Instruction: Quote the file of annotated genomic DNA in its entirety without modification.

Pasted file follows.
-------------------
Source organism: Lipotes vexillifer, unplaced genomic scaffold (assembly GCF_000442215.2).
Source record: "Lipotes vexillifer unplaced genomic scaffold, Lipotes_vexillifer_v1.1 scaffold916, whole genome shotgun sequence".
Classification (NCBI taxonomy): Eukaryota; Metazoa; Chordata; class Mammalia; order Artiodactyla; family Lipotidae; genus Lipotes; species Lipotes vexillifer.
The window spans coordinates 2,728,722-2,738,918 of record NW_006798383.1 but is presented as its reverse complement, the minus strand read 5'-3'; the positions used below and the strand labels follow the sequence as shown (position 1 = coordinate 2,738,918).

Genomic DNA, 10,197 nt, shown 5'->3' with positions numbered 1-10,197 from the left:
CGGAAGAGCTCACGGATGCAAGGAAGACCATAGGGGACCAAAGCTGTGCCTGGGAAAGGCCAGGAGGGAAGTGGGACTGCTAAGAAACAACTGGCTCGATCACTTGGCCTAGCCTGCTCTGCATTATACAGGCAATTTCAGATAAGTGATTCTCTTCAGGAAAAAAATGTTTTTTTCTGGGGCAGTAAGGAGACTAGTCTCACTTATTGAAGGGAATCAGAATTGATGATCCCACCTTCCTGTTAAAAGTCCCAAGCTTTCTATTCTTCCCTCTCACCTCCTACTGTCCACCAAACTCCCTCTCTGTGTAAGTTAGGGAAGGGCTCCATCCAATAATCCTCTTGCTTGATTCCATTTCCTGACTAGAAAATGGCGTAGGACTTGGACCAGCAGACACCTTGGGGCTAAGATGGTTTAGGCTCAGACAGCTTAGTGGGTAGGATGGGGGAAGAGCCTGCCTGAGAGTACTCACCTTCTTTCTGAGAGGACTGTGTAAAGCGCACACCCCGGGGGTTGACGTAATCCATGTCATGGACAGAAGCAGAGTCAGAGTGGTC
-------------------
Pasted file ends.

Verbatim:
Source organism: Lipotes vexillifer, unplaced genomic scaffold (assembly GCF_000442215.2).
Source record: "Lipotes vexillifer unplaced genomic scaffold, Lipotes_vexillifer_v1.1 scaffold916, whole genome shotgun sequence".
Classification (NCBI taxonomy): Eukaryota; Metazoa; Chordata; class Mammalia; order Artiodactyla; family Lipotidae; genus Lipotes; species Lipotes vexillifer.
The window spans coordinates 2,728,722-2,738,918 of record NW_006798383.1 but is presented as its reverse complement, the minus strand read 5'-3'; the positions used below and the strand labels follow the sequence as shown (position 1 = coordinate 2,738,918).

Genomic DNA, 10,197 nt, shown 5'->3' with positions numbered 1-10,197 from the left:
CGGAAGAGCTCACGGATGCAAGGAAGACCATAGGGGACCAAAGCTGTGCCTGGGAAAGGCCAGGAGGGAAGTGGGACTGCTAAGAAACAACTGGCTCGATCACTTGGCCTAGCCTGCTCTGCATTATACAGGCAATTTCAGATAAGTGATTCTCTTCAGGAAAAAAATGTTTTTTTCTGGGGCAGTAAGGAGACTAGTCTCACTTATTGAAGGGAATCAGAATTGATGATCCCACCTTCCTGTTAAAAGTCCCAAGCTTTCTATTCTTCCCTCTCACCTCCTACTGTCCACCAAACTCCCTCTCTGTGTAAGTTAGGGAAGGGCTCCATCCAATAATCCTCTTGCTTGATTCCATTTCCTGACTAGAAAATGGCGTAGGACTTGGACCAGCAGACACCTTGGGGCTAAGATGGTTTAGGCTCAGACAGCTTAGTGGGTAGGATGGGGGAAGAGCCTGCCTGAGAGTACTCACCTTCTTTCTGAGAGGACTGTGTAAAGCGCACACCCCGGGGGTTGACGTAATCCATGTCATGGACAGAAGCAGAGTCAGAGTGGTC